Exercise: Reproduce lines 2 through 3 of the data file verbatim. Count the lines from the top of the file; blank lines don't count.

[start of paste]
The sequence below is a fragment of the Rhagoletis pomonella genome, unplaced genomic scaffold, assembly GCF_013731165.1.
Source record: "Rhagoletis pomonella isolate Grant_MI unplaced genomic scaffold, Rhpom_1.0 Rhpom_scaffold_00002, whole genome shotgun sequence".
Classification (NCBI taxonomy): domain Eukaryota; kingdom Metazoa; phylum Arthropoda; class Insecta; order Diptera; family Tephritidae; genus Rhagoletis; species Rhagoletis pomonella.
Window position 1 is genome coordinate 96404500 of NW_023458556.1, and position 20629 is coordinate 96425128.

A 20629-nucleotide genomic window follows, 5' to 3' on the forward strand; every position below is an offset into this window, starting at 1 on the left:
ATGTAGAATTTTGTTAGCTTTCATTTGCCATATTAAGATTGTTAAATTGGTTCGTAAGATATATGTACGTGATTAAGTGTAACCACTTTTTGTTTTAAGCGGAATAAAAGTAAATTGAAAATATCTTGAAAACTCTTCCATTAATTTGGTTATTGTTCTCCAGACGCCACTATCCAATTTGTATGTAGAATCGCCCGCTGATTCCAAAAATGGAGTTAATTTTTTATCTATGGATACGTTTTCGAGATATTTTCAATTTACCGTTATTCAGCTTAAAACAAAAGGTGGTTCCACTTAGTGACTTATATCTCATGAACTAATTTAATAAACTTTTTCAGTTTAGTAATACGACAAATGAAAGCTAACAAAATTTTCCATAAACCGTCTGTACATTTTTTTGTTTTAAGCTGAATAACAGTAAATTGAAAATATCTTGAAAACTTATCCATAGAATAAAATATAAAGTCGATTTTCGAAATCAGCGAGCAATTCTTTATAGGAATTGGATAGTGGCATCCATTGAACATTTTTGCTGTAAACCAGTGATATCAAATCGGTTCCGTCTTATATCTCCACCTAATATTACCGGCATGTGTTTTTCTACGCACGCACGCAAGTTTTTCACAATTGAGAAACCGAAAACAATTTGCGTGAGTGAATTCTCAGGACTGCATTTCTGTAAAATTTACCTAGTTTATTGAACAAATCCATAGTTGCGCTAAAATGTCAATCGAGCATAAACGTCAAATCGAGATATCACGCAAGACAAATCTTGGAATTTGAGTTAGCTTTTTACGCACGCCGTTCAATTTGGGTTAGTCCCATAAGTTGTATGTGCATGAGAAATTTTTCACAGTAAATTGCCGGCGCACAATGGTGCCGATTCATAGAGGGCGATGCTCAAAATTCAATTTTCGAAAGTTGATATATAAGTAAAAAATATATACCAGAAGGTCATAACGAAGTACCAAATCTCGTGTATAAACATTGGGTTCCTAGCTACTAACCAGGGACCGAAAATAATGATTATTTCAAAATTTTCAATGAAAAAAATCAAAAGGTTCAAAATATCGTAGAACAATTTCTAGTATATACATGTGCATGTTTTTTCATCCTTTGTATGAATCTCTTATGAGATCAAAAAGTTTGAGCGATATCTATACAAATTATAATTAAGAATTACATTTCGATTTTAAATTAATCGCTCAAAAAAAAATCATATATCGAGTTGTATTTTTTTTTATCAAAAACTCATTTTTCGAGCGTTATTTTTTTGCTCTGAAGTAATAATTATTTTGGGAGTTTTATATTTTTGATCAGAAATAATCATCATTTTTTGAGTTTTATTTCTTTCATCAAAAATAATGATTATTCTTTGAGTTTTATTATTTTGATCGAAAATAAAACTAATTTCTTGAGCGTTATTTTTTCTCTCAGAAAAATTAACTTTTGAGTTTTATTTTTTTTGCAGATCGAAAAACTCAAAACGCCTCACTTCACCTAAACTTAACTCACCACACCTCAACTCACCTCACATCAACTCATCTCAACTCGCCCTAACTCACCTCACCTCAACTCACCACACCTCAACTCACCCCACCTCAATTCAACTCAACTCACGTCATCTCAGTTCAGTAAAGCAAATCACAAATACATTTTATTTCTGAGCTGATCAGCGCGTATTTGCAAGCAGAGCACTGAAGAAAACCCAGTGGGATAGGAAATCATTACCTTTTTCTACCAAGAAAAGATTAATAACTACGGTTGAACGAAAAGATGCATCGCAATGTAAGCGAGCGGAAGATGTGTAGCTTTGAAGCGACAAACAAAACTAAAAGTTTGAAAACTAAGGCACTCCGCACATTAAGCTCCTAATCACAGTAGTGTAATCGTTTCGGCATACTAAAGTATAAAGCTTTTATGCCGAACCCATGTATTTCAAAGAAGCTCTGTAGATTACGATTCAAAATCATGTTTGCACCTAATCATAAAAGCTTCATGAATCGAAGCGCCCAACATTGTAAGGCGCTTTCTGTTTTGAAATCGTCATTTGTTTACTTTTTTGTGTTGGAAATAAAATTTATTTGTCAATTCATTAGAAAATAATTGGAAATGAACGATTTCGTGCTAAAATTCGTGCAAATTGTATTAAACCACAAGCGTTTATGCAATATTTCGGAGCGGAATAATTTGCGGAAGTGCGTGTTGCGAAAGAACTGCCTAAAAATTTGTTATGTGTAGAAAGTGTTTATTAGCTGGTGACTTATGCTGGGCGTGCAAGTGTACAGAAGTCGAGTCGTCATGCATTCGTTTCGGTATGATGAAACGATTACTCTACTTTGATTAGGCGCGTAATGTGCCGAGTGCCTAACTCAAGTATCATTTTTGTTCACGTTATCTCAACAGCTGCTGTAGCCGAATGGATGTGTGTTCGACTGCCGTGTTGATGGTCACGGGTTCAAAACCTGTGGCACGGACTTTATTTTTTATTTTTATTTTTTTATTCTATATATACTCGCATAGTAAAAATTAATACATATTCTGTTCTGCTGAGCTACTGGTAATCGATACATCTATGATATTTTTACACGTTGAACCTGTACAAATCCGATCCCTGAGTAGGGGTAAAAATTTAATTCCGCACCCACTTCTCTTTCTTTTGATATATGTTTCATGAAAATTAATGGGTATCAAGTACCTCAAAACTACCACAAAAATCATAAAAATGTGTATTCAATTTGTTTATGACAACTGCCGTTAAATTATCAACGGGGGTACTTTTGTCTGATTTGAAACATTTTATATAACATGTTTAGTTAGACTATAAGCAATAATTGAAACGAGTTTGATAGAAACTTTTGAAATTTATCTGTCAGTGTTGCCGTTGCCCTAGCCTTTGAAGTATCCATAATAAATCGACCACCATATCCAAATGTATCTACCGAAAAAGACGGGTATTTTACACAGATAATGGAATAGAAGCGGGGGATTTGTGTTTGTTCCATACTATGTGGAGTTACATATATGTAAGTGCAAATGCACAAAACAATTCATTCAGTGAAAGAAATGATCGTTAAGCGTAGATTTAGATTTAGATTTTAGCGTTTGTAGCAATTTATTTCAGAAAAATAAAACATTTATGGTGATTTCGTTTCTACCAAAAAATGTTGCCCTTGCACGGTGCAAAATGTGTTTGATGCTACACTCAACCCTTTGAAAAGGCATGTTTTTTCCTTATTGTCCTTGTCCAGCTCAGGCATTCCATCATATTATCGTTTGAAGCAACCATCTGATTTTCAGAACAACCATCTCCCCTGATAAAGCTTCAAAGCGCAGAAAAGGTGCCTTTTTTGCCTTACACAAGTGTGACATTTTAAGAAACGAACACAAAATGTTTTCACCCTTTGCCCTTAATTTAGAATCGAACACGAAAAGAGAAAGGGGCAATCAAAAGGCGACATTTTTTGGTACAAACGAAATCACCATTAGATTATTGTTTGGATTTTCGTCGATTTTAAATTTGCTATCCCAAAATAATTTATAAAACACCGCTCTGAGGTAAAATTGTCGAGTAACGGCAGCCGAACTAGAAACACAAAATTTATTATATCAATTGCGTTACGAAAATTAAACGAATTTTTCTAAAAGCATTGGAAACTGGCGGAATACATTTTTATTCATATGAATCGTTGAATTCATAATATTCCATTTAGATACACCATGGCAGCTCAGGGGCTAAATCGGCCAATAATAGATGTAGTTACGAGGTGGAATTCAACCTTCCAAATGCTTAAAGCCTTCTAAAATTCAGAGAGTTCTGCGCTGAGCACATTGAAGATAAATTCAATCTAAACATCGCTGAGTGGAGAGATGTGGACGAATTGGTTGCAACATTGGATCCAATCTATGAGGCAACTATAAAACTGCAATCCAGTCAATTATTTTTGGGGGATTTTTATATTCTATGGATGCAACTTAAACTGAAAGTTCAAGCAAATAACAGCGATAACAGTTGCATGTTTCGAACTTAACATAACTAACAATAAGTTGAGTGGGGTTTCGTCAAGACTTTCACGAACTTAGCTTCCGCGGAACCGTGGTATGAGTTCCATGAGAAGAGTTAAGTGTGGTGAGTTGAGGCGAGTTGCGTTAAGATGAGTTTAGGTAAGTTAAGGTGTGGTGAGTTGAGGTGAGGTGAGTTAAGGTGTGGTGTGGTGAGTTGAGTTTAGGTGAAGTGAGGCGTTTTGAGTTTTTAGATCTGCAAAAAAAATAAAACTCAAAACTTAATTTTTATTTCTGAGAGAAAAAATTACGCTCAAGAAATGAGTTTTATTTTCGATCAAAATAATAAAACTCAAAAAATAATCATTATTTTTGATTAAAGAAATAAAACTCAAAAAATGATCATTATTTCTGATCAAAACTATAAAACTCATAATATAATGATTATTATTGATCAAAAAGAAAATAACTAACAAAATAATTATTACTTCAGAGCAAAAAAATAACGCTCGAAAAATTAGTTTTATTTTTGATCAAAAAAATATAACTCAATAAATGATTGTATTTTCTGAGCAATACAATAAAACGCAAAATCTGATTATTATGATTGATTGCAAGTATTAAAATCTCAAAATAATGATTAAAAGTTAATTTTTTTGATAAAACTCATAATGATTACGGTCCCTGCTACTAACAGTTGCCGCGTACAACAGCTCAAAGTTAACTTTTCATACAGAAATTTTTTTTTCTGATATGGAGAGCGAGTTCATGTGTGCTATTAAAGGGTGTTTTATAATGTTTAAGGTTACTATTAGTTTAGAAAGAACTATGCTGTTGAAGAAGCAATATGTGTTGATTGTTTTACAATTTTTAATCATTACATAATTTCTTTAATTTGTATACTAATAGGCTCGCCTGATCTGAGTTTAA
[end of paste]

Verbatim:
Source record: "Rhagoletis pomonella isolate Grant_MI unplaced genomic scaffold, Rhpom_1.0 Rhpom_scaffold_00002, whole genome shotgun sequence".
Classification (NCBI taxonomy): domain Eukaryota; kingdom Metazoa; phylum Arthropoda; class Insecta; order Diptera; family Tephritidae; genus Rhagoletis; species Rhagoletis pomonella.